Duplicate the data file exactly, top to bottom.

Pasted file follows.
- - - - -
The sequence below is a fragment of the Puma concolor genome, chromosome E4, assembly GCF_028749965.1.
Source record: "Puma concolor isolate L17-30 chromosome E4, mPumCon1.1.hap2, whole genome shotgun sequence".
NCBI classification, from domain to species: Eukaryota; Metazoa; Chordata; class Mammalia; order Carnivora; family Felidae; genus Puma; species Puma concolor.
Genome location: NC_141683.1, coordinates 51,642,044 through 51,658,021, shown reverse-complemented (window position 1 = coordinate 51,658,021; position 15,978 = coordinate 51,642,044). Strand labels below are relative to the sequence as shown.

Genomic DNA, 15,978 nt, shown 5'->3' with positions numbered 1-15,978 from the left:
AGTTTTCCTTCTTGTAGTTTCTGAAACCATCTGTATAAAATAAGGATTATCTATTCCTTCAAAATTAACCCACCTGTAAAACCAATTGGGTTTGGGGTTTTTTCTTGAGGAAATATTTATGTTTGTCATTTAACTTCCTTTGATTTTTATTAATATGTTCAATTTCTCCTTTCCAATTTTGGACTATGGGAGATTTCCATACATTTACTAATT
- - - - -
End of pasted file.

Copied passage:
The sequence below is a fragment of the Puma concolor genome, chromosome E4, assembly GCF_028749965.1.
Source record: "Puma concolor isolate L17-30 chromosome E4, mPumCon1.1.hap2, whole genome shotgun sequence".
NCBI classification, from domain to species: Eukaryota; Metazoa; Chordata; class Mammalia; order Carnivora; family Felidae; genus Puma; species Puma concolor.
Genome location: NC_141683.1, coordinates 51,642,044 through 51,658,021, shown reverse-complemented (window position 1 = coordinate 51,658,021; position 15,978 = coordinate 51,642,044). Strand labels below are relative to the sequence as shown.

Genomic DNA, 15,978 nt, shown 5'->3' with positions numbered 1-15,978 from the left:
AGTTTTCCTTCTTGTAGTTTCTGAAACCATCTGTATAAAATAAGGATTATCTATTCCTTCAAAATTAACCCACCTGTAAAACCAATTGGGTTTGGGGTTTTTTCTTGAGGAAATATTTATGTTTGTCATTTAACTTCCTTTGATTTTTATTAATATGTTCAATTTCTCCTTTCCAATTTTGGACTATGGGAGATTTCCATACATTTACTAATT